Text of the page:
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LAURA CROGHAN KAMOIE is a historian specializing in colonial and revolutionary America, Virginia history, and the history of slavery. She holds a M.A. and Ph.D. in American history from The College of William and Mary and has published two historical monographs, including Irons in the Fire: The Business History of the Tayloe Family and the Virginia Gentry, 1700-1865 (University Press of Virginia, 2007). Laura is an Associate Professor of History at the U.S. Naval Academy. In her fourteen years of college teaching, she has taught numerous graduate and undergraduate courses on colonial America, revolutionary America, African-American Slavery, as well as seminars on Thomas
Jefferson.

As LAURA KAYE, she is the New York Times and USA Today bestselling author of over a dozen titles in contemporary and paranormal romance. Her books have won numerous industry awards, including the EPIC eBook Award, the Golden Leaf award, the PRISM award, and the HOLT Medallion Award of Merit. She is a frequent panelist at national writing conferences and a frequent instructor of craft and social media workshops. Laura lives just outside the nation’s capital with her husband and two young daughters.

Find Laura Here



STEPHANIE DRAY is a bestselling and award-nominated author of historical women’s fiction. Her series about Cleopatra’s daughter has been translated into six different languages, was nominated for a RITA Award and won the Golden Leaf. As STEPHANIE DRAVEN, she is a national bestselling author of paranormal romance, contemporary romance, and American-set historical women’s fiction. She is a frequent panelist and presenter at national writing conventions and lives near the nation’s capital. Before she became a novelist, she was a lawyer, a game designer, and a teacher. Now she uses the stories of women in history to inspire the young women of today.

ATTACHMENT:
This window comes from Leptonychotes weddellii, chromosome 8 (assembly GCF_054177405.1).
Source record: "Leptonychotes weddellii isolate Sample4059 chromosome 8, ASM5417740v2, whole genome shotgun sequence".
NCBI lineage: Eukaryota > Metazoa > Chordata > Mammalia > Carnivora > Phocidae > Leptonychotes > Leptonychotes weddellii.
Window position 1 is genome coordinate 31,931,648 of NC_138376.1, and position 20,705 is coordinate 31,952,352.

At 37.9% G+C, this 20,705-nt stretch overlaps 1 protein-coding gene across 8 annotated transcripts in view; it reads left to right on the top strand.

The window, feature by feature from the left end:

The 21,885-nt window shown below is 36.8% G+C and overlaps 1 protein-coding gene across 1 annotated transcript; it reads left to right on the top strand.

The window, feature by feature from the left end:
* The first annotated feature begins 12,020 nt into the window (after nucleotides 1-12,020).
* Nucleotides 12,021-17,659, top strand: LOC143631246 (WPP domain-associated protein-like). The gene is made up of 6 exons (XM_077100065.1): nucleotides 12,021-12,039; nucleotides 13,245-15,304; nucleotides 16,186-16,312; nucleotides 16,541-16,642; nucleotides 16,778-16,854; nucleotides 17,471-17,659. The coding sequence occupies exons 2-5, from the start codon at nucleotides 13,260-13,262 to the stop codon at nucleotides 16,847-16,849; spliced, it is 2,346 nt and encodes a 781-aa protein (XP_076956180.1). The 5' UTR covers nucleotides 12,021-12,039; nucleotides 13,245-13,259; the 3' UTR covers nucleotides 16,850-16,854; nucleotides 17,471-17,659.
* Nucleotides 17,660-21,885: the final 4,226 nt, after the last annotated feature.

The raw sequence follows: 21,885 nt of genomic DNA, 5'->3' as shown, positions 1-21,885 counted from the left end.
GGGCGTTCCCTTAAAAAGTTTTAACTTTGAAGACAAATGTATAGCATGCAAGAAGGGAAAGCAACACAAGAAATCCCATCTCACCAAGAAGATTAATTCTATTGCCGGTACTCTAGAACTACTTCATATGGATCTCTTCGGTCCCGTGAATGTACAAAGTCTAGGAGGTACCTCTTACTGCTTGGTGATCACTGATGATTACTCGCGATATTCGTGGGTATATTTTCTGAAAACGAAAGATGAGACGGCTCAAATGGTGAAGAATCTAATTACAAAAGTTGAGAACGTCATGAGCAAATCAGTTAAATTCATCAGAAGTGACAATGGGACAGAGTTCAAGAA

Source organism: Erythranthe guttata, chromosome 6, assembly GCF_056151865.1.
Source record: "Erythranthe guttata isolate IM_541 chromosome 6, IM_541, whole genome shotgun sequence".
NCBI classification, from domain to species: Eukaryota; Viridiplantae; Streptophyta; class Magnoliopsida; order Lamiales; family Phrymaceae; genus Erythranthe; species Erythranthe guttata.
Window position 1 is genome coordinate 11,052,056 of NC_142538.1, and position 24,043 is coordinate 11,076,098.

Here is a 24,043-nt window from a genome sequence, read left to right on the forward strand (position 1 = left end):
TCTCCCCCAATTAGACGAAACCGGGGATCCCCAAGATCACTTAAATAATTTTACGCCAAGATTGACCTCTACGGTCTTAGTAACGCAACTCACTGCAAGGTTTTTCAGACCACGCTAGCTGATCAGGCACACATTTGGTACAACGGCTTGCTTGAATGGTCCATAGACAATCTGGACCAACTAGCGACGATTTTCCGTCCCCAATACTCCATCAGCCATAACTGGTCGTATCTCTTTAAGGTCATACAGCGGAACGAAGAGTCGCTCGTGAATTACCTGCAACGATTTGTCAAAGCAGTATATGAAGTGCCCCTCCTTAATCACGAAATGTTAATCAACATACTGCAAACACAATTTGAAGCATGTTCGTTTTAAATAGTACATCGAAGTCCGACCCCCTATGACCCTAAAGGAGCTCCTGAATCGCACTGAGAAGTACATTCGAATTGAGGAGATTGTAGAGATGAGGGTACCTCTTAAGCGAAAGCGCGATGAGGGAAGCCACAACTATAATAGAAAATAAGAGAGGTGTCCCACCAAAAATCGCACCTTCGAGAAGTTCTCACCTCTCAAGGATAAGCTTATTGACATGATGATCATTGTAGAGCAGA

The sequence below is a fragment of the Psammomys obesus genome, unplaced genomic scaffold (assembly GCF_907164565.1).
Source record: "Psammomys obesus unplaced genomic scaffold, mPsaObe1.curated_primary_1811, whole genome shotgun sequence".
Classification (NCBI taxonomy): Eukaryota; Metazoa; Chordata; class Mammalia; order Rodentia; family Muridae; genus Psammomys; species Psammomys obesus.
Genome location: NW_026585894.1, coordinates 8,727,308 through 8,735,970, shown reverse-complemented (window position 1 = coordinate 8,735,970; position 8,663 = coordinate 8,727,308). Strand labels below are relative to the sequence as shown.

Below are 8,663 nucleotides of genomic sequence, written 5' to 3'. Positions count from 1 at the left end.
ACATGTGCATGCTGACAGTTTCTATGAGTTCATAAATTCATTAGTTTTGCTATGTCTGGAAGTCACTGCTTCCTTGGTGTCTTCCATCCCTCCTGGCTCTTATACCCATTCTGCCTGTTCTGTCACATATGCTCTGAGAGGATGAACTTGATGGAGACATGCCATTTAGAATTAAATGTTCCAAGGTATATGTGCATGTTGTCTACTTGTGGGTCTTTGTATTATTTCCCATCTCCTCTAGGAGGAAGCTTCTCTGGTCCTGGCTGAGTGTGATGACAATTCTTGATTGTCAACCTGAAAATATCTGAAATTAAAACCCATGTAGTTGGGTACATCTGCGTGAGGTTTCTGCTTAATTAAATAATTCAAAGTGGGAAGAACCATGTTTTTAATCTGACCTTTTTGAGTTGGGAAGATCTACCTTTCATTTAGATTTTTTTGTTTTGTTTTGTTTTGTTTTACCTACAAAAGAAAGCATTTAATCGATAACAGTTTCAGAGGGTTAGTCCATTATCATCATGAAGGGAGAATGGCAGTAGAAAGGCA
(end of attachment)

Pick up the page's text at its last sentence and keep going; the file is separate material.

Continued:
Find Stephanie Here


Anniversary of Cleopatra’s Death

One of the most difficult choices I faced in writing LILY OF THE NILE: A Novel of Cleopatra’s Daughter, was in deciding how to portray the death of Cleopatra The Great. Though the exact cause of her death is in some dispute, I ultimately decided to go with the consensus of ancient sources: Serpenticide.

It’s hard for a modern reader to understand how a mother of four (or three, if her son Caesarion had already been killed at the time), might off herself and leave those children to fend for themselves against the Roman conqueror. But Cleopatra had known Romans all her life, and likely understood the politics of the situation better than we do. She knew, for example, that Rome had a history of fostering royal orphans of vanquished foes. In fact, she likely knew Juba II, just such an orphan. The son of a Berber king who fought against Rome, Juba was fostered in the Julian family, educated and ultimately rewarded with a kingdom to rule. And why not? His rebel father was dead and he was thoroughly Romanized.

After Cleopatra’s defeat, that’s the best future that she could have hoped for when it came to her children, which may have led her to the conclusion that her children were better off if she was out of the picture. If that’s what she was thinking when she took her own life, then she succeeded, because, as my novels detail, her daughter would go on to be the most powerful client queen in the empire of Augustus…